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Training & Toys

Toys are important to your dog's well-being. Toys help fight boredom when you have to leave your dog at home, and provide comfort when they're feeling nervous. Toys can even help prevent your dog from developing certain problem behaviours. As toys that make them happier, is a rewarding experience, and can counteracts the effects of stress. e.g a long-duration chew toy can keep them quiet, distracted and calm while in the car. 

As your puppy grows, he'll be ready for some more sophisticated toys. Various puzzle and interactive toys require him to work to get treats or rewards. Puppies explore the world through their mouths, so they’ll chew anything they can sink their teeth into. By providing them with toys that indulge their teething instincts, you’re more likely to spare your shoes and socks from destruction. During a puppy’s period of rapid development, from 2-months-old to 10-months-old, it’s important to give them appropriate toys, and both dog breed and personality can play a role in what toys might become your pup’s favourites. If your puppy bursts with energy and enjoys a challenge, they’ll love a toy that they can puzzle apart, or one that dispenses treats. While some pups like to snuggle up with a soft toy, others dogs may tear it to shreds.

All dogs can benefit from the right kind of toys. Dog toys provide both mental and physical stimulation for your pets. In the absence of the kind of experiences they’d gain in the wild, dogs can become a little bored if they don’t have something to do, and might just make there own fun in a way you don't want e.g digging.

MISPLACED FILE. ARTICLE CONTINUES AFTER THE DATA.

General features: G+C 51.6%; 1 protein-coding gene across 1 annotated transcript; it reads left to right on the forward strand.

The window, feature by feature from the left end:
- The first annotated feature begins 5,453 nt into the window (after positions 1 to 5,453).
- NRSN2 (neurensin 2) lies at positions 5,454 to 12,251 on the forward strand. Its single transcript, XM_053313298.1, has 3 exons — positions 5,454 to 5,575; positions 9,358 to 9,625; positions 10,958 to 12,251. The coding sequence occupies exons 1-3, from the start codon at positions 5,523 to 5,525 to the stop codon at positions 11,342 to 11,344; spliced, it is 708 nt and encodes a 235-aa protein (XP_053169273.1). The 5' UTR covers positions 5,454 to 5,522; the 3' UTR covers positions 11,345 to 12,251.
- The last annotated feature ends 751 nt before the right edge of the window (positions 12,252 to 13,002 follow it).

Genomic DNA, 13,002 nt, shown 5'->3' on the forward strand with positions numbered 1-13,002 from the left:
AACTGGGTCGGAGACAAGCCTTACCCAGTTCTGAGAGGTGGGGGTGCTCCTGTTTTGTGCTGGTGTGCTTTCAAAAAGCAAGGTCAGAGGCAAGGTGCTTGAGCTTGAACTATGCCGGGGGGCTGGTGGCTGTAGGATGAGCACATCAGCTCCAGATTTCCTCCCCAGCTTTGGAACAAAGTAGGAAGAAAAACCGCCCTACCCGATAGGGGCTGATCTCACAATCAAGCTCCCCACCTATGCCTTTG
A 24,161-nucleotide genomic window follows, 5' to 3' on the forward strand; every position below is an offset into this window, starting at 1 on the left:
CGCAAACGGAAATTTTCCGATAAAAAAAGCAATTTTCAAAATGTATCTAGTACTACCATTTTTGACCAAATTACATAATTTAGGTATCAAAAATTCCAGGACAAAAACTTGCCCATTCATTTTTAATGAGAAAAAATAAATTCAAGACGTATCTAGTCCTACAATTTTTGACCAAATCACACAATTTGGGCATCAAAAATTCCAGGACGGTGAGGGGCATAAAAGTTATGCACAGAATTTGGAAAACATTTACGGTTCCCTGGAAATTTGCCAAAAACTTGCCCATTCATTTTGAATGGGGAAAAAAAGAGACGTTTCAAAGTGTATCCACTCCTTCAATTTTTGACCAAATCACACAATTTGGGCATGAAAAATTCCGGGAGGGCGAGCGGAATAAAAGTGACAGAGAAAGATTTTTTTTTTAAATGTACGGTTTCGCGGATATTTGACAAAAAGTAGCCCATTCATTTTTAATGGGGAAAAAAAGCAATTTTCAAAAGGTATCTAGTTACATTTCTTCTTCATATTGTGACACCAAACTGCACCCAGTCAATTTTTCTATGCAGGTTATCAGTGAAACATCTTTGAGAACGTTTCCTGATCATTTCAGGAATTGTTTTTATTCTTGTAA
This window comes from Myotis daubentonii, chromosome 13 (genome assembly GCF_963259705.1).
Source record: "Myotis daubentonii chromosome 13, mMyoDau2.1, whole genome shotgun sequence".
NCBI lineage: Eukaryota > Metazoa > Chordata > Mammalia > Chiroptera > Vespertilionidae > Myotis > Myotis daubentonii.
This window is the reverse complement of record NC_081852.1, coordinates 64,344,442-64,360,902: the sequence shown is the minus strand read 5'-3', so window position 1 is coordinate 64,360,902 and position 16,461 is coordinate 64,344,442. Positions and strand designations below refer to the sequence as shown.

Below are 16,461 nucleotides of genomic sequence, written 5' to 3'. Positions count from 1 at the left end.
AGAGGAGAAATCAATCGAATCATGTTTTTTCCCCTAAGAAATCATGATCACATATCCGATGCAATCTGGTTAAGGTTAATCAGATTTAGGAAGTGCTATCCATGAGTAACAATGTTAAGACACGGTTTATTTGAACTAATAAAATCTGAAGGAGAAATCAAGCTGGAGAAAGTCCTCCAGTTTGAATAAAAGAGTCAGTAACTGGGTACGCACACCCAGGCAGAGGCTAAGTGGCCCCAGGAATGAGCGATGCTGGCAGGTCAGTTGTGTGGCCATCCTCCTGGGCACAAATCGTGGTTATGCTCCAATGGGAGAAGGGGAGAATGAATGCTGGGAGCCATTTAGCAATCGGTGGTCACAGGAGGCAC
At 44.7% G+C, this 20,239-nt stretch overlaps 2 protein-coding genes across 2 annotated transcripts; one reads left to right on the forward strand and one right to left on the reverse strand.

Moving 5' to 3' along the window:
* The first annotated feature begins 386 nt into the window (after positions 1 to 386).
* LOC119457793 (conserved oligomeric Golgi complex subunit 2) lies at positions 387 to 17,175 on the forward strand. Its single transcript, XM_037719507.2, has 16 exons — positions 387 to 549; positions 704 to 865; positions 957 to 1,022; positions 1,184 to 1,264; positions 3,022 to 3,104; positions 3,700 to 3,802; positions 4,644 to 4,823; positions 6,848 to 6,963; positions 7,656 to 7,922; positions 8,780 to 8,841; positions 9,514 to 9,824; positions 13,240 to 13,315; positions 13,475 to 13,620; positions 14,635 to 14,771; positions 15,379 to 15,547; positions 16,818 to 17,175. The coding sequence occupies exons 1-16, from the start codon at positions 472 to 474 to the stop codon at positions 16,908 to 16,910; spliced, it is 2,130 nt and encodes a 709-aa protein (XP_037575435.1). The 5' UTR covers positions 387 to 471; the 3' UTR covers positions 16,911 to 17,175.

Young or active dogs need a way to burn off energy and a game of fetch will satisfy the need for activity and improve our bond and leadership role so has multiple benefits.  Tug toys are another way to bringing us and our dogs closer. A game of tug-of-war with us or another dog can help build trust and creates a socialization opportunity. Just remember weather you chose a hard or soft tug will often depend upon the breed of dog or its purose if usd in training e.g  to increase play drive. 

Some dogs are happy to lay around and these dogs will often gravitate to the squeaky toys, and although they can drive us crazy with the noise, they are more like the prey they might have caught in the wild. So if you want this type of dog to play fetch - use his favourite squeaker toy to get them started. 

Let’s be honest though, there’s no better motivator for most dog than food, so snuffle mats that you can stuff with treats will get your dog busy using his senses. These type of toys are a seriously fun mental workout for smart dogs they can be used as a training aid.